Date: Jul 01, 2010
Press Release Number: 45-2010
A state-of-the-art flight departure management system, which had previously only been used by the Port Authority during winter storms and the recent closure of JFK’s Bay Runway, will be continued as a trial until year’s end at the busy hub to help ease congestion during this peak travel season.
This system was in large part responsible for the minimal delays that occurred during the recent closure of JFK’s longest runway, a project completed on schedule and on budget.
The Port Authority of New York and New Jersey is joining its airline partners at John F. Kennedy International Airport to continue the trial program that reduces the number of jets queuing on taxiways by letting passengers remain in the terminal longer before takeoff. In addition to easing runway congestion, the program will save airlines money in fuel costs, reduce taxi time, limit pollution and lessen passengers’ frustrations.
During normal conditions, the FAA currently operates on a “first-called, first-served” basis, which requires aircraft to be in a taxi line to secure a departure spot. Under surface management, the planes abide by a “reservation” system and are assigned a time window for departure.
The surface management program works by limiting eight to 12 planes to be in line for takeoff from a particular runway at any time during peak hours, a process that prevents large numbers of idling planes from stacking in lengthy lines.
“This program is a triple-win for the 48 million passengers who travel annually through JFK, our airline partners, and the environment.’’ said Port Authority Chairman Anthony Coscia. “The collaboration between the Port Authority, the FAA, the airlines and private enterprise has been exemplary and is critical to the program's success.’’
“This is an exciting new program that the Port Authority spearheaded to do everything we can to reduce flight delays. It is a state-of-the-art approach that we hope will spread to all of our airports in the near future and set a national standard going forward,’’ said Chris Ward, the Port Authority’s executive director. “I want to thank the FAA and all of the airlines for partnering on this important effort.”
Port Authority Deputy Executive Director Bill Baroni said, “Success with this program can be a model for flight delay reduction projects at other busy airports nationwide, including Newark Liberty International Airport. This and other programs like promoting Next Gen satellite technology to move planes more efficiently shows the agency’s commitment to reducing flight delays here and across the nation.”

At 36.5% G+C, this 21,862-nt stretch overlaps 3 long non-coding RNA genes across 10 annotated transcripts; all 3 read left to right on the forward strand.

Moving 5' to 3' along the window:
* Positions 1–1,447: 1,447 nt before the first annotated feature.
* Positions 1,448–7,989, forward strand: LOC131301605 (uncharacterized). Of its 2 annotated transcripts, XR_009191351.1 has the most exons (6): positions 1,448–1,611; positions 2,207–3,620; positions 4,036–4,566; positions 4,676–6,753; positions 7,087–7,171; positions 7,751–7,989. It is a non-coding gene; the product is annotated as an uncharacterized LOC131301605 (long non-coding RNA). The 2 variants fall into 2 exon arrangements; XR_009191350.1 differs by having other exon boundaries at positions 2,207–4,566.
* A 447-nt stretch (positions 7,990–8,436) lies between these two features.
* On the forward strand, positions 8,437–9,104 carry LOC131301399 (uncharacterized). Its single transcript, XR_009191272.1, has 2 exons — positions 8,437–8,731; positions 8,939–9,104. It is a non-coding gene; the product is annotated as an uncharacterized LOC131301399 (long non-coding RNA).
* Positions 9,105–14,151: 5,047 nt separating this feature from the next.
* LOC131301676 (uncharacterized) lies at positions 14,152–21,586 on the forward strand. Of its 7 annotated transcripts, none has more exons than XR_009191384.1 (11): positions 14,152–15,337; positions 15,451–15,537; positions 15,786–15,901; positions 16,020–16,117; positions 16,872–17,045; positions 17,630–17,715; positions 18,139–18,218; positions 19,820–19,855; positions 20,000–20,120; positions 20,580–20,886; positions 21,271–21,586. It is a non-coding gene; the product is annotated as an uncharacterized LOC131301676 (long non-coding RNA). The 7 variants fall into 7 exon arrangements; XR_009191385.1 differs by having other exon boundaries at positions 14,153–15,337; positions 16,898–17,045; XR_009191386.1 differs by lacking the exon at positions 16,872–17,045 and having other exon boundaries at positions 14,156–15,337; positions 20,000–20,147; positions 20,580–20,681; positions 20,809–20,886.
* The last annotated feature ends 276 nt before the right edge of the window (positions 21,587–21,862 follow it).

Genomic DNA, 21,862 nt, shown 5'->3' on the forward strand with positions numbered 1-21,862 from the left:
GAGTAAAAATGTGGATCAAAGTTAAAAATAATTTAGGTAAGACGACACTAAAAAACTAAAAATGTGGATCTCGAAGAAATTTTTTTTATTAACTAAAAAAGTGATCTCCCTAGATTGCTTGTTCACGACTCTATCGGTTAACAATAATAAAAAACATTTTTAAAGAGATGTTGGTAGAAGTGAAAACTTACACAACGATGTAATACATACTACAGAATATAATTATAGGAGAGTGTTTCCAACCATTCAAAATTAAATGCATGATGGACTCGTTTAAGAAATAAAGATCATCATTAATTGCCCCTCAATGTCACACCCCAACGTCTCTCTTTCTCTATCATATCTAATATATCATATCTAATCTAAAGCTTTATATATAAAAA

A variation of the surface management program was in effect the past three years during winter operations to help reduce the length of time between de-icing and takeoff by maintaining a short departure queue, thereby mitigating the need for secondary de-icing.
Limiting departure queues to just eight to 12 planes minimizes the time passengers spend waiting in line for takeoff, while ensuring a steady stream of flights so capacity is not lost. If a plane must push back from the gate early to accommodate an arriving flight, it is sent to locations on the tarmac for “metering,’’ where it can operate on auxiliary power until its reservation time when it may taxi for takeoff. Passeur Aerospace will continue to handle staffing for the program during the additional trial period.
The Port Authority has taken a series of steps in recent years to reduce flight delays, including formation of the National Alliance to Advance NextGen to urge the federal government to move swiftly to fund satellite navigational technology and away from the current 1950s-era radar-based equipment. NextGen allows aircraft the precision of flying closer together and landing more efficiently without jeopardizing safety.
Other steps the bi-state agency has taken to reduce congestion include:
The Port Authority of New York and New Jersey
Jennifer Friedberg or Ron Marsico, 212 435-7777
The Port Authority of New York and New Jersey operates many of the busiest and most important transportation links in the region. They include John F. Kennedy International, Newark Liberty International, LaGuardia, Stewart International and Teterboro airports; AirTrain JFK and AirTrain Newark; the George Washington Bridge and Bus Station; the Lincoln and Holland tunnels; the three bridges between Staten Island and New Jersey; the PATH (Port Authority Trans-Hudson) rapid-transit system; Port Newark; the Elizabeth-Port Authority Marine Terminal; the Howland Hook Marine Terminal on Staten Island; the Port Authority Auto Marine Terminal; the Brooklyn Piers/Red Hook Container Terminal; and the Port Authority Bus Terminal in midtown Manhattan. The agency also owns the 16-acre World Trade Center site in Lower Manhattan and is a partner in the Access to the Region’s Core tunnel project.